Another genre immensely popular by the late 1800s was Ragtime. This music, mainly developed in Joplin, MO (roughly 3 hours south of my hometown of Kansas City), is primarily credited to Scott Joplin.
The rhythms in ragtime were heavily developed by the predecessor to the banjo: the akonting. The syncopated rhythms attributed to this instrument transferred themselves over to help create ragtime. The phrase "ragtime" itself represents the ragged timing of the music. Two interesting things to point out: 1) Scott Joplin didn't believe ragtime should be played quickly and 2) Joplin was among the first to record his own music because around this time is when the first recording technology was invented.
Ragtime did influence jazz, but only to the extent of rhythm. All ragtime music was through-composed in that there weren't any solos, nor did it swing. The form of the music was very similar to the march music of brass bands that we talked about yesterday.
The popularity of ragtime came about in 1893 during the World's Fair/Colombian Exposition. At this event held in commemoration of Columbus and Chicago's rise from the Great Fire were many locations for musicians to set up and perform. Near Midway (away from the fairgrounds), Joplin had set up a piano and began performing his music, exposing an immense number of people to the music. I can only imagine if he were to get a booth within the fairgrounds and reach a larger audience, what kind of music we'd be listening to today.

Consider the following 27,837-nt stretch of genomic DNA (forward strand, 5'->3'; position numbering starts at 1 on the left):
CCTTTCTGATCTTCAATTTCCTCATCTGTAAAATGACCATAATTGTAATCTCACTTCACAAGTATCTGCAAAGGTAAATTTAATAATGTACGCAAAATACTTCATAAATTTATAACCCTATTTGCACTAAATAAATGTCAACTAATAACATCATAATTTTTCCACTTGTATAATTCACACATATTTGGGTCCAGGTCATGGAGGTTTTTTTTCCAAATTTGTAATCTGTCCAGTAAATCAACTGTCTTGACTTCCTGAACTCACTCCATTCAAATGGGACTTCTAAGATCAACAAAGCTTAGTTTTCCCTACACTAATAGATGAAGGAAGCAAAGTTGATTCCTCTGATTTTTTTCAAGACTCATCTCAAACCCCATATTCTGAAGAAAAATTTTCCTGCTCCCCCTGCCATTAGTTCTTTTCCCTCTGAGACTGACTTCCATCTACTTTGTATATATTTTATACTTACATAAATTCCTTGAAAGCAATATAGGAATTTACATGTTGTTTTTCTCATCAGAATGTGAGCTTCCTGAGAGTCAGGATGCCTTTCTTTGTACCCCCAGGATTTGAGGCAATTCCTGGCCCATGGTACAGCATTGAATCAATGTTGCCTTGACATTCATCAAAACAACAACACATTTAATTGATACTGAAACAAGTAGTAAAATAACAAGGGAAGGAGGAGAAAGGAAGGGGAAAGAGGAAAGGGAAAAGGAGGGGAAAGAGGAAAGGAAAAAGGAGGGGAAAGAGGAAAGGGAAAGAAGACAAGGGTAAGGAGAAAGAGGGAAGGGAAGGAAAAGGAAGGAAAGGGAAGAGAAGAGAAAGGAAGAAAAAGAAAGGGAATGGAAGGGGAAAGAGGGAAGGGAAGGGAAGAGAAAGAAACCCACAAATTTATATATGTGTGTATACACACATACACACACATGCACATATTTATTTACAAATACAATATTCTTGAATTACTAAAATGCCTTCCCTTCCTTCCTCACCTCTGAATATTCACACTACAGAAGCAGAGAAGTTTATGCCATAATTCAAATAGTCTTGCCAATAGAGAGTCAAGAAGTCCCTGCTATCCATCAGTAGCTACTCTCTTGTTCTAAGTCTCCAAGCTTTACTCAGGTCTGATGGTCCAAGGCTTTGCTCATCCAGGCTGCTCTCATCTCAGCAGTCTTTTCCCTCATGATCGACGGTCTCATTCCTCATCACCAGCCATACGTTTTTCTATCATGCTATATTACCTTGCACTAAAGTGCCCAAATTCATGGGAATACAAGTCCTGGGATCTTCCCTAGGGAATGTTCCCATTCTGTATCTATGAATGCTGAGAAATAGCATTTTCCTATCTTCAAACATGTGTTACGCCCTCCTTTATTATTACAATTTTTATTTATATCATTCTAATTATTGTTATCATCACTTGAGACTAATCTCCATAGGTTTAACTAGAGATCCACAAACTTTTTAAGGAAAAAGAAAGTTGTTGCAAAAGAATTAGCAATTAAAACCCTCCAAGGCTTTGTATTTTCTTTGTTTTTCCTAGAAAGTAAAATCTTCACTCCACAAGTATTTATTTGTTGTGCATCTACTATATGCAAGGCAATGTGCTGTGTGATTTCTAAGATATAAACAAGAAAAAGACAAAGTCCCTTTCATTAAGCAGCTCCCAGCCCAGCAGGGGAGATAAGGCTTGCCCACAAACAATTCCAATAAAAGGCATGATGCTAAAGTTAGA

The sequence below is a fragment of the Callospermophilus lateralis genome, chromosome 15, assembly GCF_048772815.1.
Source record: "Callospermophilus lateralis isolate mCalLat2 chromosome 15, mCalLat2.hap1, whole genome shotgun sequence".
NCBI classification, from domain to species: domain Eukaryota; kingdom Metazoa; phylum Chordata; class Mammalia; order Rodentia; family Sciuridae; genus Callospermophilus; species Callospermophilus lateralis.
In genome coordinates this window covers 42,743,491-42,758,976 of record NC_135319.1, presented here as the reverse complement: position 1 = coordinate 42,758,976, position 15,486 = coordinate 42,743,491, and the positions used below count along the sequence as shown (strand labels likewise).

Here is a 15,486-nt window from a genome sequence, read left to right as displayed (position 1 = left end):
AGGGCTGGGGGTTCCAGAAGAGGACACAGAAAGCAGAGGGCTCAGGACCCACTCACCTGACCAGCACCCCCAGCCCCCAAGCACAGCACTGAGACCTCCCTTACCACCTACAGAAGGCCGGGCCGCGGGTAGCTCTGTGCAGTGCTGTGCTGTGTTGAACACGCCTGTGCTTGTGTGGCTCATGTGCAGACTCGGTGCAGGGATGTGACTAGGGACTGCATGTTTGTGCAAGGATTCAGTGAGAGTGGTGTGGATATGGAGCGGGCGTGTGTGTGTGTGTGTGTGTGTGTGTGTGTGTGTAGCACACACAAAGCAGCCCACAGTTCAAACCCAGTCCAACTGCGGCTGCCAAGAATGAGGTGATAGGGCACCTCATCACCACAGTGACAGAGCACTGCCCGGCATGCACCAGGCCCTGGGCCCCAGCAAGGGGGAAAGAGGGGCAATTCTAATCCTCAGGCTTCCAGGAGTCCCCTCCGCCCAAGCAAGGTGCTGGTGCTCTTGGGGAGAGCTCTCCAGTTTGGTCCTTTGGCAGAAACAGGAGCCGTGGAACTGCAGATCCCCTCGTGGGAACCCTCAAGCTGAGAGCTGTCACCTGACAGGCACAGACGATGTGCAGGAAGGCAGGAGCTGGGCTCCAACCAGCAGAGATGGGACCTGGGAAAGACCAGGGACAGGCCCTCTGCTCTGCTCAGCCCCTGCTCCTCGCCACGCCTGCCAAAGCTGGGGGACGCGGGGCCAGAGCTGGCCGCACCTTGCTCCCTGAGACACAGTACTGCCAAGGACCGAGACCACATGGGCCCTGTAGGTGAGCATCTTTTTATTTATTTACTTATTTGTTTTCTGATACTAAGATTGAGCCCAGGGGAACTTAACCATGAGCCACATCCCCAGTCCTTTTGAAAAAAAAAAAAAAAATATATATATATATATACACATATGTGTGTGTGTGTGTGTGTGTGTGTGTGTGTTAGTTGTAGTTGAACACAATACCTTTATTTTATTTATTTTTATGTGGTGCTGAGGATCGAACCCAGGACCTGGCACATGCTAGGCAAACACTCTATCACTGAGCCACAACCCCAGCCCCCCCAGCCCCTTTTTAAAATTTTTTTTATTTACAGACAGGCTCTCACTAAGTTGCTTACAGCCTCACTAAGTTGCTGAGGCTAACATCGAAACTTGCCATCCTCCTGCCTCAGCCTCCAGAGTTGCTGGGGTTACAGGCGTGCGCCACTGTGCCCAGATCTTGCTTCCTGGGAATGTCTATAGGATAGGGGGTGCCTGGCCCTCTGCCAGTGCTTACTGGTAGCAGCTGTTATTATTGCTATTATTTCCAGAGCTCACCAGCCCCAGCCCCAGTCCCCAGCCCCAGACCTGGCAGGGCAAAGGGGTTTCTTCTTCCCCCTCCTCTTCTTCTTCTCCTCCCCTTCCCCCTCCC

By 1897, the Maple Leaf Rag was our equivilant of "Baby," "Friday," or "Call Me Maybe." Everyone in the United States was listening to this song. The sheet music for this was the first to sell over one million copies. This popularity got many people interested in playing the piano and made it normal for a house to have a piano.
Because people were wanting to hear this music all the time, brass bands began getting requests for ragtime (lil, this is where the comment you made yesterday comes in). These requests are what meshed the two genres together to create the infancy of jazz. In fact, John Phillips Sousa began arranging ragtime tunes for brass bands. Over time, brass bands began getting smaller and smaller (more similar to what we see today in jazz bands) and the melodies to these songs become more embellished (similar to the jazz of Louis Armstrong).
By 1916, the sounds and set ups of modern jazz bands really start to settle into a standard. Down Home Rag consisted of a small band common to what we'd see today. By making bands smaller, bands became more mobile and thus began doing more indoor shows. Because you can't really bring a large bass drum inside, the drum set sees and evolution. Bass drums were still larger than those of today, but the kit as whole becomes more mobile.
"I say, play your own way. Don’t play what the public wants. You play what you want and let the public pick up on what you’re doing, even if it does take them fifteen, twenty years. " - Thelonius Monk